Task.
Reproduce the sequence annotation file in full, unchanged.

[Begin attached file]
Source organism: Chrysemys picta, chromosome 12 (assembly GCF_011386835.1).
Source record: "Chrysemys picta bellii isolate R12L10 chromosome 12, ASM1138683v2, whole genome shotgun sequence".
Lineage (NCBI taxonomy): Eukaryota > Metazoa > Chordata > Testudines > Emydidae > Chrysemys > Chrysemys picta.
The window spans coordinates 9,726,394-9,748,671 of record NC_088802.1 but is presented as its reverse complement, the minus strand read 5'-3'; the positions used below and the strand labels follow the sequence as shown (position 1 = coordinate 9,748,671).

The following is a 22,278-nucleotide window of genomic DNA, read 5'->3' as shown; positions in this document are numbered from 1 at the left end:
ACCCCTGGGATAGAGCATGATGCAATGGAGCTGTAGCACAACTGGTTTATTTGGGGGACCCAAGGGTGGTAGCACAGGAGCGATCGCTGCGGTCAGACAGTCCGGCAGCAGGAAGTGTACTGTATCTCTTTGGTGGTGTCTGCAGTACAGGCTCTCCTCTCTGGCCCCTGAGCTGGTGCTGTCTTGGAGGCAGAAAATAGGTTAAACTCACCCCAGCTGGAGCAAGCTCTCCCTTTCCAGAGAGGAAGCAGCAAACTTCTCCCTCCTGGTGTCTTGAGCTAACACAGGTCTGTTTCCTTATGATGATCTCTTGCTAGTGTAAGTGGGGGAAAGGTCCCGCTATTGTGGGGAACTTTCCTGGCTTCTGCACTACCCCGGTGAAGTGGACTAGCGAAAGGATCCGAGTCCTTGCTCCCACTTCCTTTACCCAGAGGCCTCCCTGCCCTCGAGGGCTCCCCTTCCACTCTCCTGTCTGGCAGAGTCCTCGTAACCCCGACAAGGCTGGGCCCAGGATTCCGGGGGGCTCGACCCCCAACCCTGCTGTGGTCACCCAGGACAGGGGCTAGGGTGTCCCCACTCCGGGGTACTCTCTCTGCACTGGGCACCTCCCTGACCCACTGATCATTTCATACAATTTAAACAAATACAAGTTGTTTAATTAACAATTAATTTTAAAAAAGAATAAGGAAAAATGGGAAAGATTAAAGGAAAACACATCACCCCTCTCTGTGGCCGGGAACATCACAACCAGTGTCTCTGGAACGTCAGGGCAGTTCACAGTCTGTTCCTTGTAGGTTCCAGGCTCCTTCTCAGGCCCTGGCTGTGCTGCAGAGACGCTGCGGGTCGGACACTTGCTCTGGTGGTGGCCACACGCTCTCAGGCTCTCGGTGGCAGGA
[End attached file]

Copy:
Source organism: Chrysemys picta, chromosome 12 (assembly GCF_011386835.1).
Source record: "Chrysemys picta bellii isolate R12L10 chromosome 12, ASM1138683v2, whole genome shotgun sequence".
Lineage (NCBI taxonomy): Eukaryota > Metazoa > Chordata > Testudines > Emydidae > Chrysemys > Chrysemys picta.
The window spans coordinates 9,726,394-9,748,671 of record NC_088802.1 but is presented as its reverse complement, the minus strand read 5'-3'; the positions used below and the strand labels follow the sequence as shown (position 1 = coordinate 9,748,671).

The following is a 22,278-nucleotide window of genomic DNA, read 5'->3' as shown; positions in this document are numbered from 1 at the left end:
ACCCCTGGGATAGAGCATGATGCAATGGAGCTGTAGCACAACTGGTTTATTTGGGGGACCCAAGGGTGGTAGCACAGGAGCGATCGCTGCGGTCAGACAGTCCGGCAGCAGGAAGTGTACTGTATCTCTTTGGTGGTGTCTGCAGTACAGGCTCTCCTCTCTGGCCCCTGAGCTGGTGCTGTCTTGGAGGCAGAAAATAGGTTAAACTCACCCCAGCTGGAGCAAGCTCTCCCTTTCCAGAGAGGAAGCAGCAAACTTCTCCCTCCTGGTGTCTTGAGCTAACACAGGTCTGTTTCCTTATGATGATCTCTTGCTAGTGTAAGTGGGGGAAAGGTCCCGCTATTGTGGGGAACTTTCCTGGCTTCTGCACTACCCCGGTGAAGTGGACTAGCGAAAGGATCCGAGTCCTTGCTCCCACTTCCTTTACCCAGAGGCCTCCCTGCCCTCGAGGGCTCCCCTTCCACTCTCCTGTCTGGCAGAGTCCTCGTAACCCCGACAAGGCTGGGCCCAGGATTCCGGGGGGCTCGACCCCCAACCCTGCTGTGGTCACCCAGGACAGGGGCTAGGGTGTCCCCACTCCGGGGTACTCTCTCTGCACTGGGCACCTCCCTGACCCACTGATCATTTCATACAATTTAAACAAATACAAGTTGTTTAATTAACAATTAATTTTAAAAAAGAATAAGGAAAAATGGGAAAGATTAAAGGAAAACACATCACCCCTCTCTGTGGCCGGGAACATCACAACCAGTGTCTCTGGAACGTCAGGGCAGTTCACAGTCTGTTCCTTGTAGGTTCCAGGCTCCTTCTCAGGCCCTGGCTGTGCTGCAGAGACGCTGCGGGTCGGACACTTGCTCTGGTGGTGGCCACACGCTCTCAGGCTCTCGGTGGCAGGA